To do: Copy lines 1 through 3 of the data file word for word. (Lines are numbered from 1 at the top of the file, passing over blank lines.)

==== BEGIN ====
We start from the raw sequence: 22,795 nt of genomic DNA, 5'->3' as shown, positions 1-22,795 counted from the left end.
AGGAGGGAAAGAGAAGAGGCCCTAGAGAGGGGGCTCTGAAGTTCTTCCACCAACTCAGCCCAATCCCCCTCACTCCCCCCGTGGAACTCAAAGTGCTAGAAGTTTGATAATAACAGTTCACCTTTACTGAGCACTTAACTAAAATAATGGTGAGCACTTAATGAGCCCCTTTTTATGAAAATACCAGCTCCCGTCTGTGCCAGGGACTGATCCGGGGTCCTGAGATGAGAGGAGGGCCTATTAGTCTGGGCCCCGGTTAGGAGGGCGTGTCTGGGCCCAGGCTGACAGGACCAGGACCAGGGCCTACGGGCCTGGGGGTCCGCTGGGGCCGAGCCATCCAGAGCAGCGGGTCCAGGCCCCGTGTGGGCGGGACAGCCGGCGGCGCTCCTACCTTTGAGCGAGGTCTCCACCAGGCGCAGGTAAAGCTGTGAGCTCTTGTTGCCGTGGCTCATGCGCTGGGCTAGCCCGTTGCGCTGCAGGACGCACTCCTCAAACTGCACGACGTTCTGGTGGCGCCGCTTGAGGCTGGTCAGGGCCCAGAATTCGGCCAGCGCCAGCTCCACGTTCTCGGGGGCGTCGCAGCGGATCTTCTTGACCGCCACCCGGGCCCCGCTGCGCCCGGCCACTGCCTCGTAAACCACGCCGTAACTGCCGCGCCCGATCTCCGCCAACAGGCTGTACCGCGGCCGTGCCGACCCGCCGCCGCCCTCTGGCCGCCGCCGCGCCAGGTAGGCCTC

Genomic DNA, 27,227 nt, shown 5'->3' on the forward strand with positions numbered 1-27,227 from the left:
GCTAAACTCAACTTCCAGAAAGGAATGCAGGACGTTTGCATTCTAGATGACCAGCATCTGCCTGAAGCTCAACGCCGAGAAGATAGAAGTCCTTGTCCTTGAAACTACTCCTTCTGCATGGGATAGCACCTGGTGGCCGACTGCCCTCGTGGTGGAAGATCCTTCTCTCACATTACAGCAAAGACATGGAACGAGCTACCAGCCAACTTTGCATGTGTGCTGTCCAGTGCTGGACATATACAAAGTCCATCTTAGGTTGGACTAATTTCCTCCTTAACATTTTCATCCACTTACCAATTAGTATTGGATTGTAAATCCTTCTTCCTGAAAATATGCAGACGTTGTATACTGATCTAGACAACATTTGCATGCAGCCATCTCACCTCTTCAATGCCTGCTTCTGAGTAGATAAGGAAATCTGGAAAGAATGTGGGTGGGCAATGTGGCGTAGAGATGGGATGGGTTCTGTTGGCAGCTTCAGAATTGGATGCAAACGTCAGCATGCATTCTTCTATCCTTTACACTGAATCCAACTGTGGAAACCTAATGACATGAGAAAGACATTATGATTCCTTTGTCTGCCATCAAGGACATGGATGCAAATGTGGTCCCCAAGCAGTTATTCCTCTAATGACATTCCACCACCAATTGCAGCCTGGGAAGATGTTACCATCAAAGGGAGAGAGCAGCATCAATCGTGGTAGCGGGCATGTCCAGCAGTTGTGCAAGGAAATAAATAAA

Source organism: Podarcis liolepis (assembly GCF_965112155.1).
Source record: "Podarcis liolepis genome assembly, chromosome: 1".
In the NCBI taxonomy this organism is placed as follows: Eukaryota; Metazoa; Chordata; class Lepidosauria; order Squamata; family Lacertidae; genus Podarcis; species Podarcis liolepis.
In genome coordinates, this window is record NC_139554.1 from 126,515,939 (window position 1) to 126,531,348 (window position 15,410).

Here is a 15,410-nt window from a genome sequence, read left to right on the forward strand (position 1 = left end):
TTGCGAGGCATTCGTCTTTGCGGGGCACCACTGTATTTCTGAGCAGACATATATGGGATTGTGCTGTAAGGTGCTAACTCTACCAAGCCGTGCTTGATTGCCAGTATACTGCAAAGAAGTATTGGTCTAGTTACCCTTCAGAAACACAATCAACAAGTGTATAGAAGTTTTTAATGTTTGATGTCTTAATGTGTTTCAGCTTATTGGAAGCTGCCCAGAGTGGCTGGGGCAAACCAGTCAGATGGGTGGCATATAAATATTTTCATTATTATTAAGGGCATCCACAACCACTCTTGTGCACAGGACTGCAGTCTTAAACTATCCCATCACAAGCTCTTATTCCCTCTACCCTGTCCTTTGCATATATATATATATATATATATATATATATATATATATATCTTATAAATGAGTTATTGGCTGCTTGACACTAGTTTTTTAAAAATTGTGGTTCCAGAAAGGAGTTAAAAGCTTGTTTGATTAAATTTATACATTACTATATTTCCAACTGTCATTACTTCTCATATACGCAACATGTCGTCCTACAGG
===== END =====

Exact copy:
We start from the raw sequence: 22,795 nt of genomic DNA, 5'->3' as shown, positions 1-22,795 counted from the left end.
AGGAGGGAAAGAGAAGAGGCCCTAGAGAGGGGGCTCTGAAGTTCTTCCACCAACTCAGCCCAATCCCCCTCACTCCCCCCGTGGAACTCAAAGTGCTAGAAGTTTGATAATAACAGTTCACCTTTACTGAGCACTTAACTAAAATAATGGTGAGCACTTAATGAGCCCCTTTTTATGAAAATACCAGCTCCCGTCTGTGCCAGGGACTGATCCGGGGTCCTGAGATGAGAGGAGGGCCTATTAGTCTGGGCCCCGGTTAGGAGGGCGTGTCTGGGCCCAGGCTGACAGGACCAGGACCAGGGCCTACGGGCCTGGGGGTCCGCTGGGGCCGAGCCATCCAGAGCAGCGGGTCCAGGCCCCGTGTGGGCGGGACAGCCGGCGGCGCTCCTACCTTTGAGCGAGGTCTCCACCAGGCGCAGGTAAAGCTGTGAGCTCTTGTTGCCGTGGCTCATGCGCTGGGCTAGCCCGTTGCGCTGCAGGACGCACTCCTCAAACTGCACGACGTTCTGGTGGCGCCGCTTGAGGCTGGTCAGGGCCCAGAATTCGGCCAGCGCCAGCTCCACGTTCTCGGGGGCGTCGCAGCGGATCTTCTTGACCGCCACCCGGGCCCCGCTGCGCCCGGCCACTGCCTCGTAAACCACGCCGTAACTGCCGCGCCCGATCTCCGCCAACAGGCTGTACCGCGGCCGTGCCGACCCGCCGCCGCCCTCTGGCCGCCGCCGCGCCAGGTAGGCCTC

Genomic DNA, 27,227 nt, shown 5'->3' on the forward strand with positions numbered 1-27,227 from the left: